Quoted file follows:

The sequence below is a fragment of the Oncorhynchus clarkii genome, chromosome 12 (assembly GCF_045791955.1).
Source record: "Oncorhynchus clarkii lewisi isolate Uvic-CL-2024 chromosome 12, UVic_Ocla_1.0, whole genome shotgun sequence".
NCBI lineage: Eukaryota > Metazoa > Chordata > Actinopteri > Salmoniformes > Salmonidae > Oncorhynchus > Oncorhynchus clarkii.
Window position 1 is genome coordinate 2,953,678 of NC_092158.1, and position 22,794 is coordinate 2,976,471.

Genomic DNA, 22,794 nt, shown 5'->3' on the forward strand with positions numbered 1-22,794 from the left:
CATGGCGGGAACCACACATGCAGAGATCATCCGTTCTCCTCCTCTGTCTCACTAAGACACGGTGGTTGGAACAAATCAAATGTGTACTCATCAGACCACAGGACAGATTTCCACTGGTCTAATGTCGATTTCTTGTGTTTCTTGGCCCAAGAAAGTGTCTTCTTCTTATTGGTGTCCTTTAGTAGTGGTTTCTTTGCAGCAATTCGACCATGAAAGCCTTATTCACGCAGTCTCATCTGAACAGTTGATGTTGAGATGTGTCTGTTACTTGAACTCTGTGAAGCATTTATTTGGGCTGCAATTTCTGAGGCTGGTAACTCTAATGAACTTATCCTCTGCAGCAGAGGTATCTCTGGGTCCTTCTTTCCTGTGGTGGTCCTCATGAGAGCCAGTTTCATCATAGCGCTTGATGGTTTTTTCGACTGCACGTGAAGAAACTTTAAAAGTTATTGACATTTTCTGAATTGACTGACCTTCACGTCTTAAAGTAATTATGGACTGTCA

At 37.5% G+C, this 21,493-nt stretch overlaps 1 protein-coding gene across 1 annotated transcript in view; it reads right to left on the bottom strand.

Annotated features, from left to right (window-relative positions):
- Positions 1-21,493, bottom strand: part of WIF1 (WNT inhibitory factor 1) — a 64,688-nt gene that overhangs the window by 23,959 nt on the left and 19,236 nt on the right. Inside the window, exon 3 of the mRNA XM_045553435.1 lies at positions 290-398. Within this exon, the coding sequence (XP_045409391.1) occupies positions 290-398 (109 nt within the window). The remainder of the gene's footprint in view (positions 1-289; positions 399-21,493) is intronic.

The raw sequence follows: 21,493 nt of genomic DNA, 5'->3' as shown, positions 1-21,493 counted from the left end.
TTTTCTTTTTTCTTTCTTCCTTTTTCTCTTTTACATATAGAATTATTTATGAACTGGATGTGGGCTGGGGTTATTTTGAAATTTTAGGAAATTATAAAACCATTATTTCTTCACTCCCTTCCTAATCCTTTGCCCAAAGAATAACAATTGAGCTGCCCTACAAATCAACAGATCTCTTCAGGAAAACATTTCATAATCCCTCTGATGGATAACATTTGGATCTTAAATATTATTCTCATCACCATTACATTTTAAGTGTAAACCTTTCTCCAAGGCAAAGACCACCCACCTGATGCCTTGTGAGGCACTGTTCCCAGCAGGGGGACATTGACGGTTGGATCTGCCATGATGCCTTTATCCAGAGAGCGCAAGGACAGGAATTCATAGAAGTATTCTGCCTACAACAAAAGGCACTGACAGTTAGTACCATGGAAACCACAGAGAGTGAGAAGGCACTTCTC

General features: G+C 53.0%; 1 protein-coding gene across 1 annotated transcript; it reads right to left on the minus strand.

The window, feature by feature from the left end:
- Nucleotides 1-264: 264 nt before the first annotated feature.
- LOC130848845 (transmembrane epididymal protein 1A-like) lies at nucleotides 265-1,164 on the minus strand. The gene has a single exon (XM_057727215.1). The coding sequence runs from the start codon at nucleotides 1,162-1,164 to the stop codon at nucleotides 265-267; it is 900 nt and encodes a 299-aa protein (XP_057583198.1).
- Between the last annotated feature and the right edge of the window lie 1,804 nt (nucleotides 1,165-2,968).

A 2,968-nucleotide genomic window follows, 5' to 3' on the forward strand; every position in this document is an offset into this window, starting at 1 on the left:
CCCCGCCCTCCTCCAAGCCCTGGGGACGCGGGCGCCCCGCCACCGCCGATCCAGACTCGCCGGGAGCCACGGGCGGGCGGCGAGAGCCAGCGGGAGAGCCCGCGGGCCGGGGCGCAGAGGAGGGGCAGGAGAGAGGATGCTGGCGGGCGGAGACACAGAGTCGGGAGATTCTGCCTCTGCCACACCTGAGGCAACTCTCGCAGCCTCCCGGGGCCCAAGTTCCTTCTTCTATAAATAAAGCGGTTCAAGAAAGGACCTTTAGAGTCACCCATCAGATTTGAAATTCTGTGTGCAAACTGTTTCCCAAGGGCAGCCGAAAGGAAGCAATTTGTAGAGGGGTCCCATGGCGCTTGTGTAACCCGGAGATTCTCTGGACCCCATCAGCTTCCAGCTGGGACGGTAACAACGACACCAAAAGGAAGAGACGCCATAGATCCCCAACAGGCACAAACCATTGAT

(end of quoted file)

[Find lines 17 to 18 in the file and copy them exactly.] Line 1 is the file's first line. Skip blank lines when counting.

A 2,968-nucleotide genomic window follows, 5' to 3' on the forward strand; every position in this document is an offset into this window, starting at 1 on the left:
CCCCGCCCTCCTCCAAGCCCTGGGGACGCGGGCGCCCCGCCACCGCCGATCCAGACTCGCCGGGAGCCACGGGCGGGCGGCGAGAGCCAGCGGGAGAGCCCGCGGGCCGGGGCGCAGAGGAGGGGCAGGAGAGAGGATGCTGGCGGGCGGAGACACAGAGTCGGGAGATTCTGCCTCTGCCACACCTGAGGCAACTCTCGCAGCCTCCCGGGGCCCAAGTTCCTTCTTCTATAAATAAAGCGGTTCAAGAAAGGACCTTTAGAGTCACCCATCAGATTTGAAATTCTGTGTGCAAACTGTTTCCCAAGGGCAGCCGAAAGGAAGCAATTTGTAGAGGGGTCCCATGGCGCTTGTGTAACCCGGAGATTCTCTGGACCCCATCAGCTTCCAGCTGGGACGGTAACAACGACACCAAAAGGAAGAGACGCCATAGATCCCCAACAGGCACAAACCATTGAT